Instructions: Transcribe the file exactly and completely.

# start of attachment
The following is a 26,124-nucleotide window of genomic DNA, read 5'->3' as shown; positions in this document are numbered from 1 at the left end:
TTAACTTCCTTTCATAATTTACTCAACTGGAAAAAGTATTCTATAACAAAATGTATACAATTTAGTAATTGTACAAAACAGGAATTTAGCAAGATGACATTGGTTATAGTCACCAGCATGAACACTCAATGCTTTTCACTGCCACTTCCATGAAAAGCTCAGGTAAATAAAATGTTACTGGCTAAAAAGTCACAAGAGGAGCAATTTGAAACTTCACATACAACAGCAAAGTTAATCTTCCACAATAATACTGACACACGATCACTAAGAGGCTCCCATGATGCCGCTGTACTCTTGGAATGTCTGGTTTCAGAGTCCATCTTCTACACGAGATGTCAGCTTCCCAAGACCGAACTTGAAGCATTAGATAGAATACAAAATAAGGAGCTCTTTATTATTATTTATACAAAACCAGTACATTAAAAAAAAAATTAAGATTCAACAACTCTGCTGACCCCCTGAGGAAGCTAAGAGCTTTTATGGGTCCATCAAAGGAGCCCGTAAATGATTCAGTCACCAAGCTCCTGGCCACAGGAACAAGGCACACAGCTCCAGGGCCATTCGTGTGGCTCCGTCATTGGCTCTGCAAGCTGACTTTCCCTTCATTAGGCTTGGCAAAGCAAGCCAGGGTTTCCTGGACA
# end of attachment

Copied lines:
The following is a 26,124-nucleotide window of genomic DNA, read 5'->3' as shown; positions in this document are numbered from 1 at the left end:
TTAACTTCCTTTCATAATTTACTCAACTGGAAAAAGTATTCTATAACAAAATGTATACAATTTAGTAATTGTACAAAACAGGAATTTAGCAAGATGACATTGGTTATAGTCACCAGCATGAACACTCAATGCTTTTCACTGCCACTTCCATGAAAAGCTCAGGTAAATAAAATGTTACTGGCTAAAAAGTCACAAGAGGAGCAATTTGAAACTTCACATACAACAGCAAAGTTAATCTTCCACAATAATACTGACACACGATCACTAAGAGGCTCCCATGATGCCGCTGTACTCTTGGAATGTCTGGTTTCAGAGTCCATCTTCTACACGAGATGTCAGCTTCCCAAGACCGAACTTGAAGCATTAGATAGAATACAAAATAAGGAGCTCTTTATTATTATTTATACAAAACCAGTACATTAAAAAAAAAATTAAGATTCAACAACTCTGCTGACCCCCTGAGGAAGCTAAGAGCTTTTATGGGTCCATCAAAGGAGCCCGTAAATGATTCAGTCACCAAGCTCCTGGCCACAGGAACAAGGCACACAGCTCCAGGGCCATTCGTGTGGCTCCGTCATTGGCTCTGCAAGCTGACTTTCCCTTCATTAGGCTTGGCAAAGCAAGCCAGGGTTTCCTGGACA